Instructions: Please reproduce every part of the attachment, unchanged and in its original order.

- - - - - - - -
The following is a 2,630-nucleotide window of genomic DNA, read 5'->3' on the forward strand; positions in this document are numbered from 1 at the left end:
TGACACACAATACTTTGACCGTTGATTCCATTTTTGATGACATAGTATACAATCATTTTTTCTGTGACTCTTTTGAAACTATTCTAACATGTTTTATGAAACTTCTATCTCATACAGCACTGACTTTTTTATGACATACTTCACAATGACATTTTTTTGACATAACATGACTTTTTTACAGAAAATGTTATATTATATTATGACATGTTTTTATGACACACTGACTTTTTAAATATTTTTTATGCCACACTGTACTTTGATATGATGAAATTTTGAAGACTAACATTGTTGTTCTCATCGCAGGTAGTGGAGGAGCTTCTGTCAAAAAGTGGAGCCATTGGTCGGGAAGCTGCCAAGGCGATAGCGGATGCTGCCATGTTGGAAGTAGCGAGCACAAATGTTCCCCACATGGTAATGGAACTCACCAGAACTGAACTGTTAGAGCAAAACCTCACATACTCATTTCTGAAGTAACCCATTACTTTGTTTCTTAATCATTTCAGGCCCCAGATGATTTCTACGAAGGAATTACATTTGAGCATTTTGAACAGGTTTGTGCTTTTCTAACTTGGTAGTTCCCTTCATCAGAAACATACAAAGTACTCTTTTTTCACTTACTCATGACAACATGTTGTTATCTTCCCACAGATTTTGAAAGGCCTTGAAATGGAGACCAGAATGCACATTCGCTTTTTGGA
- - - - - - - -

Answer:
The following is a 2,630-nucleotide window of genomic DNA, read 5'->3' on the forward strand; positions in this document are numbered from 1 at the left end:
TGACACACAATACTTTGACCGTTGATTCCATTTTTGATGACATAGTATACAATCATTTTTTCTGTGACTCTTTTGAAACTATTCTAACATGTTTTATGAAACTTCTATCTCATACAGCACTGACTTTTTTATGACATACTTCACAATGACATTTTTTTGACATAACATGACTTTTTTACAGAAAATGTTATATTATATTATGACATGTTTTTATGACACACTGACTTTTTAAATATTTTTTATGCCACACTGTACTTTGATATGATGAAATTTTGAAGACTAACATTGTTGTTCTCATCGCAGGTAGTGGAGGAGCTTCTGTCAAAAAGTGGAGCCATTGGTCGGGAAGCTGCCAAGGCGATAGCGGATGCTGCCATGTTGGAAGTAGCGAGCACAAATGTTCCCCACATGGTAATGGAACTCACCAGAACTGAACTGTTAGAGCAAAACCTCACATACTCATTTCTGAAGTAACCCATTACTTTGTTTCTTAATCATTTCAGGCCCCAGATGATTTCTACGAAGGAATTACATTTGAGCATTTTGAACAGGTTTGTGCTTTTCTAACTTGGTAGTTCCCTTCATCAGAAACATACAAAGTACTCTTTTTTCACTTACTCATGACAACATGTTGTTATCTTCCCACAGATTTTGAAAGGCCTTGAAATGGAGACCAGAATGCACATTCGCTTTTTGGA